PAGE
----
In the new book "Our Gods Wear Spandex: The Secret History of Comic Book Heroes," author Christopher Knowles examines the enormous influence religious, occult, magical beliefs and ancient mythology had on the creation of legendary characters like Superman, Batman, Spider-Man and Wolverine. Are superheroes becoming a new religion? What is the relationship between superheroes and the Occult? What influences shaped the modern superhero? Those questions and many others are explored in this 256 page novel.
Knowles has been a contributing writer/Associate Editor to "Comic Book Artist" magazine and "Jack Kirby Collector," has produced comics for Sirius and Radio Comix, illustrated and designed toy packaging for Toy Biz (including X-Men, Hulk, Spider-Man and special collectors assortments) and is currently a freelance artist specializing in superhero licensing and merchandising.
Knowles and Wieser Books have provided CBR News with an excerpt from "Our Gods Wear Spandex" that takes a look at Jerry Siegel and Joe Shuster's Doctor Occult, the character they created prior to their most famous creation, Superman. Spot illustrations by popular artist Joe Linsner from the book are also included in this preview.
In addition, Knowles has uncovered what he believes might be one of the earliest and potentially the ultimate comics swipe of all time. Was Superman's iconic pose as seen on the cover of "Action Comics" #1 actually swiped from a classic renaissance painting?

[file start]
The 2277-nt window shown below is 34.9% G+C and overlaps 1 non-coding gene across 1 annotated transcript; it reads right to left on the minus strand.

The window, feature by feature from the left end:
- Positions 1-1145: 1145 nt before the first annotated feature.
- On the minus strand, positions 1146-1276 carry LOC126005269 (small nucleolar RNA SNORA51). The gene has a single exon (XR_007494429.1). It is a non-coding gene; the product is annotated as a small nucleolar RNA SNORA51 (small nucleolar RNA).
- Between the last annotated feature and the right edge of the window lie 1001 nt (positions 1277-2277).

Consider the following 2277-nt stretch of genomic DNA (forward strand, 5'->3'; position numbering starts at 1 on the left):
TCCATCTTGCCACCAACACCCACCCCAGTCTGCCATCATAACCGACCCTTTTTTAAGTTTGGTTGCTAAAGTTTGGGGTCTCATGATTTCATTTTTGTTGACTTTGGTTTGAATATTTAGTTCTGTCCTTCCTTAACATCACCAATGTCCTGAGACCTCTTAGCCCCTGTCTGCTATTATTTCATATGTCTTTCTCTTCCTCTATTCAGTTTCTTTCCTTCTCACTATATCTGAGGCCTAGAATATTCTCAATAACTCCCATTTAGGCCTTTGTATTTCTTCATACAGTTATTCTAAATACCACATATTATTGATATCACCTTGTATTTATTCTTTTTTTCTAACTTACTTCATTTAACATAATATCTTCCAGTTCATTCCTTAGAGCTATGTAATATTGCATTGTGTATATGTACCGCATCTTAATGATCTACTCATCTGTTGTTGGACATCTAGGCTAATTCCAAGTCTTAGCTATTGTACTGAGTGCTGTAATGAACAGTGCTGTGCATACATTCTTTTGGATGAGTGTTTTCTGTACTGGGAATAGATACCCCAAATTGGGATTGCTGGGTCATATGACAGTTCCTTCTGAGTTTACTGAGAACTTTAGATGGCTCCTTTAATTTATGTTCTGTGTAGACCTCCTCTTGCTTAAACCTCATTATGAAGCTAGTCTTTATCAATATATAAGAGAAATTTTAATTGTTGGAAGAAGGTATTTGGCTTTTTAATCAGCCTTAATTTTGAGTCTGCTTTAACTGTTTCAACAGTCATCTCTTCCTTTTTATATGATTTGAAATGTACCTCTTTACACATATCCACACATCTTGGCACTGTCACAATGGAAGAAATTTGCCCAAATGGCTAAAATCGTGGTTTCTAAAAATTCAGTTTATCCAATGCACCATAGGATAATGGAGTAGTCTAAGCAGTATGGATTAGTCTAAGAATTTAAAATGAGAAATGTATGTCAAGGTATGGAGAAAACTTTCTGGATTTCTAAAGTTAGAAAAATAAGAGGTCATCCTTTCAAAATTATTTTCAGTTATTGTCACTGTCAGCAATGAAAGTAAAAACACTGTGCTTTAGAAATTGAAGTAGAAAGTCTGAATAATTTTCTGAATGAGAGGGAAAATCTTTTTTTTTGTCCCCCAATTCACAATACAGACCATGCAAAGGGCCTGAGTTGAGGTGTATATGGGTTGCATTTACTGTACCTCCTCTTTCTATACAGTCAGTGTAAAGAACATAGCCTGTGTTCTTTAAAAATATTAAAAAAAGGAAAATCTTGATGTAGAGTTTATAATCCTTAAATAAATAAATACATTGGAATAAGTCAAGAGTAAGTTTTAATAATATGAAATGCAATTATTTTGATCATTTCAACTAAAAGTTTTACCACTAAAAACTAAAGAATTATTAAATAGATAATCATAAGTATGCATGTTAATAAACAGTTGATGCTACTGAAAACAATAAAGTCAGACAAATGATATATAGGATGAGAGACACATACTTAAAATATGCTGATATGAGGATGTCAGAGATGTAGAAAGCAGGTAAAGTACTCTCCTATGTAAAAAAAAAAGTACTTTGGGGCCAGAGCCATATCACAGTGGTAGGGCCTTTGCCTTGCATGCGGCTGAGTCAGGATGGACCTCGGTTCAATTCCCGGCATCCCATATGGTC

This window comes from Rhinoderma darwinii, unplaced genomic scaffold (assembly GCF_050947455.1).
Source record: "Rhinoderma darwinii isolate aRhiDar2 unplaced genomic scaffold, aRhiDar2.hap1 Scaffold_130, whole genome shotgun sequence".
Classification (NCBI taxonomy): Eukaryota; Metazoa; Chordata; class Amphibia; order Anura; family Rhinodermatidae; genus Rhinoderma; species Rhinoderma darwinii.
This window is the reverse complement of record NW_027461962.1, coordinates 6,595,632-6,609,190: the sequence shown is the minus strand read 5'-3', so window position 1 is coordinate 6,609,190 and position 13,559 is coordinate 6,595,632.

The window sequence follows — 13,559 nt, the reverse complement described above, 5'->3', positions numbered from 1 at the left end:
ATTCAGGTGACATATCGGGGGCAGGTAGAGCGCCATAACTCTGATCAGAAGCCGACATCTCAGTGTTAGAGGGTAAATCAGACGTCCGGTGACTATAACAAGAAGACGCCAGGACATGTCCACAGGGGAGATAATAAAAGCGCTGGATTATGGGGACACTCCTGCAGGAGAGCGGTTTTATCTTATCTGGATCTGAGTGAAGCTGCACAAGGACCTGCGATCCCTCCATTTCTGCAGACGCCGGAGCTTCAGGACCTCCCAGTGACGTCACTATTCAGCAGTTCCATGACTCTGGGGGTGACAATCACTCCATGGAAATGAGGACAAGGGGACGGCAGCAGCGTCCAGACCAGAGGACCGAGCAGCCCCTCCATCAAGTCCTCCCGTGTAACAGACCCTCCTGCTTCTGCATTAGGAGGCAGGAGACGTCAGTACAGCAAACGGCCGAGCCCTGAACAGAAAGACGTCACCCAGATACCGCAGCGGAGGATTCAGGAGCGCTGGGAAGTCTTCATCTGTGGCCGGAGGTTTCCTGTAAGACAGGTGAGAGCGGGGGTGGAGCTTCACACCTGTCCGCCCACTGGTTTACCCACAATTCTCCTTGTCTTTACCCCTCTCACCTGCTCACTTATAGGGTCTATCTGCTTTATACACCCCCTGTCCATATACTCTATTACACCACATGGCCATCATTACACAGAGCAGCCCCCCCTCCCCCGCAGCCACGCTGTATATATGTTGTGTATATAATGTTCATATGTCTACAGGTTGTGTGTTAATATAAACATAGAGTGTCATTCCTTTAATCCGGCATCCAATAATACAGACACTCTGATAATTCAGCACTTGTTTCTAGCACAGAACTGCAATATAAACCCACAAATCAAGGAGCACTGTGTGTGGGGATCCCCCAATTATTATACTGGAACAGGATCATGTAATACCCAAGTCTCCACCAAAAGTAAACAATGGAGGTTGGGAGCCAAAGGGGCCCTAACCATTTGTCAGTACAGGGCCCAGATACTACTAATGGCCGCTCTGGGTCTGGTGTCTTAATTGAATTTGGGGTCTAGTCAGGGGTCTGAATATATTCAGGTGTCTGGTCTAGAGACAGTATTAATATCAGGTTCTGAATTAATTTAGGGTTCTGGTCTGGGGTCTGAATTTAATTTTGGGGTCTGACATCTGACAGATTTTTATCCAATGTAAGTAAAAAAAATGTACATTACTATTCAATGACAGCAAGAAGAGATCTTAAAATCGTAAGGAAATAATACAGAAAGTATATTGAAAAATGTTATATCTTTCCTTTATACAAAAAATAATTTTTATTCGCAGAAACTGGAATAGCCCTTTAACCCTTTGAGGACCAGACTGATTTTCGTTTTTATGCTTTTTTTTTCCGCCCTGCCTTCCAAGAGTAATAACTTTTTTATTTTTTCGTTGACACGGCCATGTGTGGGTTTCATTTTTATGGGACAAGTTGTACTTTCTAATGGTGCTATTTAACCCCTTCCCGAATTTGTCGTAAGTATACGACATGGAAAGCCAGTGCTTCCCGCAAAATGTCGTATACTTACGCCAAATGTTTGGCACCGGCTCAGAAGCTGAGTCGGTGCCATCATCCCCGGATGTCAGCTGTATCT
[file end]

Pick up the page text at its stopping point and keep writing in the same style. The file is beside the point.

"Jerry Siegel was one of those creators who seemed to have a fairly deep fascination with the occult and mythology," Knowles told CBR News. "He is on record as saying that his inspiration for Superman came from mythic characters like Samson and Hercules. And as I document in 'Spandex,' Lex Luthor bears a strong resemblance to infamous British occultist, Aleister Crowley. The Spectre, his second major creation after Superman, was essentially a god. Alan Moore and Alex Ross understood the tradition that Siegel was drawing from, which is why the Spectre played exactly that role in 'Swamp Thing' and 'Kingdom Come.' Siegel's last major creation, the Starling (a backup feature in 'Destroyer Duck'), drew upon conspiracy theories tracing alien encounters to the extra-biblical concept of the Nephilim, the demonic offspring of human women and fallen angels.